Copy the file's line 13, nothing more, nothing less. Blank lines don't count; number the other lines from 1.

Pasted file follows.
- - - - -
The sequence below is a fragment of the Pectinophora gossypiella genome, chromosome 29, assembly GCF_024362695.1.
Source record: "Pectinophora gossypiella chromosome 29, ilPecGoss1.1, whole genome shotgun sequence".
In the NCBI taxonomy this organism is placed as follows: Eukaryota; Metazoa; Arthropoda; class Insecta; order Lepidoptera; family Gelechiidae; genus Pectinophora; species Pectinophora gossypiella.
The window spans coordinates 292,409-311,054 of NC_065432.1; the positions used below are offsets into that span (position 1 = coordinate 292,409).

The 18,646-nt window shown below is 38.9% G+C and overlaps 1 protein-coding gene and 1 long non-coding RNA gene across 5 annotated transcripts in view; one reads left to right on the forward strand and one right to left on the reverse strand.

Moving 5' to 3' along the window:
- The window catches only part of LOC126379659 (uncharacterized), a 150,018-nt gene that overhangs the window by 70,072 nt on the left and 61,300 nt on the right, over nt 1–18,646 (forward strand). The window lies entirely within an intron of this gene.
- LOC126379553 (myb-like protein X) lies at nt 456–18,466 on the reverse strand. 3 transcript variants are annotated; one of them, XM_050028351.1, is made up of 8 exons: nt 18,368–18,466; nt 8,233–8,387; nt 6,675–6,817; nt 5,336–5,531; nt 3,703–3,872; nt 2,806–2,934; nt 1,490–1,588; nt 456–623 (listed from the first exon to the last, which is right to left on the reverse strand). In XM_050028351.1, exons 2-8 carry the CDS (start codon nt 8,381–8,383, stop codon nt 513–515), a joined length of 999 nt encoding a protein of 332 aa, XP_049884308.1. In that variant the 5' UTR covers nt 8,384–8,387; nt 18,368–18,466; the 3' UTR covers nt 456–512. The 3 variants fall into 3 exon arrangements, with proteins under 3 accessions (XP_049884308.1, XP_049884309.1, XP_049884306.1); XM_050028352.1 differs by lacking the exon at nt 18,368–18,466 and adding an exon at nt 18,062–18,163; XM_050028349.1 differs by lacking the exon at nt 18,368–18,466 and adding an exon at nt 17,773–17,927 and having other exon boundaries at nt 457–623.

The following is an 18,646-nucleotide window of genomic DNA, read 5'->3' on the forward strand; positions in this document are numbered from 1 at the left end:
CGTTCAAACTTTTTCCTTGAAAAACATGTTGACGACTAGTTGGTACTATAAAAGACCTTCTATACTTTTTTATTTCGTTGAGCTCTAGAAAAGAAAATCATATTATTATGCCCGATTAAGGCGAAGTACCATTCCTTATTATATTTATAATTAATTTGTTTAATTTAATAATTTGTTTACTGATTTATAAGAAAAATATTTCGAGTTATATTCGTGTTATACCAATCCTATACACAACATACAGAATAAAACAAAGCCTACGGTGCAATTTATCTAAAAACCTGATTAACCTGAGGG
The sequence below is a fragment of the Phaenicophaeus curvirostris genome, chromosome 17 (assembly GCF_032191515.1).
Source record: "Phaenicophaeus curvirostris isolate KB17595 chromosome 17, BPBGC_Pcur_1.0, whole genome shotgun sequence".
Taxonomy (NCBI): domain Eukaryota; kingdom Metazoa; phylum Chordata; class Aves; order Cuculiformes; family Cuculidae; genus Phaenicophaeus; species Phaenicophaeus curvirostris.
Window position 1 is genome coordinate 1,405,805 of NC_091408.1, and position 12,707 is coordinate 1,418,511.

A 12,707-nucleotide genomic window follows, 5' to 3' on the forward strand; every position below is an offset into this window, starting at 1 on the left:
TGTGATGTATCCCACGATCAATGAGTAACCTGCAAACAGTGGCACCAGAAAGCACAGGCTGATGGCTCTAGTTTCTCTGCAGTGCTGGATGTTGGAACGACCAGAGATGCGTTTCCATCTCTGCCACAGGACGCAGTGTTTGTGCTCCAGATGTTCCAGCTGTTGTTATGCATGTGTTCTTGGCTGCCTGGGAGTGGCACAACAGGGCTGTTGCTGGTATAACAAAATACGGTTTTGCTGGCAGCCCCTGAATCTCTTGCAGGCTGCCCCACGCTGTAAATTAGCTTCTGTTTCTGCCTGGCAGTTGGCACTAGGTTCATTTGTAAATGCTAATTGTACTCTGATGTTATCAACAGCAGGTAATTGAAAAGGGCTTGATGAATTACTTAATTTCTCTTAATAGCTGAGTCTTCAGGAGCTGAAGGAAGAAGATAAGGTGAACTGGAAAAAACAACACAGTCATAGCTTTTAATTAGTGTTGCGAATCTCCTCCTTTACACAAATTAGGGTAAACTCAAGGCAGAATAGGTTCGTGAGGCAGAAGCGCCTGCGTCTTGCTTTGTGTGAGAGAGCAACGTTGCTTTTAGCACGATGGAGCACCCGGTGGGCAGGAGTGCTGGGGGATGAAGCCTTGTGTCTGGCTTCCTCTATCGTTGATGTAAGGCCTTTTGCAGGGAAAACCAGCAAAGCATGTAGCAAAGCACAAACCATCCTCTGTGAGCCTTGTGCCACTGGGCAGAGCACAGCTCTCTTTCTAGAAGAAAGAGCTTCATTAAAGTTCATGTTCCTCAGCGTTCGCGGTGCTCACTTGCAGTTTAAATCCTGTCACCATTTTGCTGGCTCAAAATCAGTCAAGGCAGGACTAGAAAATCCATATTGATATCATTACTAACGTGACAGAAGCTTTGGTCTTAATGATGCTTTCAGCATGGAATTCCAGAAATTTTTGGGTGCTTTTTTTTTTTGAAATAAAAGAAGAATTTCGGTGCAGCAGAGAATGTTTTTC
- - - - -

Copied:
Taxonomy (NCBI): domain Eukaryota; kingdom Metazoa; phylum Chordata; class Aves; order Cuculiformes; family Cuculidae; genus Phaenicophaeus; species Phaenicophaeus curvirostris.